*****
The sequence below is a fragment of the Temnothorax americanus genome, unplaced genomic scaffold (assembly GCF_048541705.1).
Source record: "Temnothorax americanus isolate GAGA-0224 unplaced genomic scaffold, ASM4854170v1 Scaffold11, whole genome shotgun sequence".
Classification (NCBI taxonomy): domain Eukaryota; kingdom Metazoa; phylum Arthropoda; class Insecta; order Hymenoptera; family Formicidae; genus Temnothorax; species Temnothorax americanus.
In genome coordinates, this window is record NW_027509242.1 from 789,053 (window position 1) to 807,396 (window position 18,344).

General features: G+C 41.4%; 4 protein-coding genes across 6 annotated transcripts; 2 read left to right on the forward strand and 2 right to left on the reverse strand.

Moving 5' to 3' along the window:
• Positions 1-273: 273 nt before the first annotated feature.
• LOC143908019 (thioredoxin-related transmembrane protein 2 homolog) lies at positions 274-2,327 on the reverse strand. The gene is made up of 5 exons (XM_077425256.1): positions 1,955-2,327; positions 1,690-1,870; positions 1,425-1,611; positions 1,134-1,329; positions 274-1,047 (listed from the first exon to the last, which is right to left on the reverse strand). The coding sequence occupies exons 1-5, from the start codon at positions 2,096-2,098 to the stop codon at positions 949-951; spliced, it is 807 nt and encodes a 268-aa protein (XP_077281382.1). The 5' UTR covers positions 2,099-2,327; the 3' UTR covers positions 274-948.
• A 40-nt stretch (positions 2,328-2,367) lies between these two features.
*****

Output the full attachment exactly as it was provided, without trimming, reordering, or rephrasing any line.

The sequence below is a fragment of the Temnothorax americanus genome, unplaced genomic scaffold (assembly GCF_048541705.1).
Source record: "Temnothorax americanus isolate GAGA-0224 unplaced genomic scaffold, ASM4854170v1 Scaffold11, whole genome shotgun sequence".
Classification (NCBI taxonomy): domain Eukaryota; kingdom Metazoa; phylum Arthropoda; class Insecta; order Hymenoptera; family Formicidae; genus Temnothorax; species Temnothorax americanus.
In genome coordinates, this window is record NW_027509242.1 from 789,053 (window position 1) to 807,396 (window position 18,344).

General features: G+C 41.4%; 4 protein-coding genes across 6 annotated transcripts; 2 read left to right on the forward strand and 2 right to left on the reverse strand.

Moving 5' to 3' along the window:
• Positions 1-273: 273 nt before the first annotated feature.
• LOC143908019 (thioredoxin-related transmembrane protein 2 homolog) lies at positions 274-2,327 on the reverse strand. The gene is made up of 5 exons (XM_077425256.1): positions 1,955-2,327; positions 1,690-1,870; positions 1,425-1,611; positions 1,134-1,329; positions 274-1,047 (listed from the first exon to the last, which is right to left on the reverse strand). The coding sequence occupies exons 1-5, from the start codon at positions 2,096-2,098 to the stop codon at positions 949-951; spliced, it is 807 nt and encodes a 268-aa protein (XP_077281382.1). The 5' UTR covers positions 2,099-2,327; the 3' UTR covers positions 274-948.
• A 40-nt stretch (positions 2,328-2,367) lies between these two features.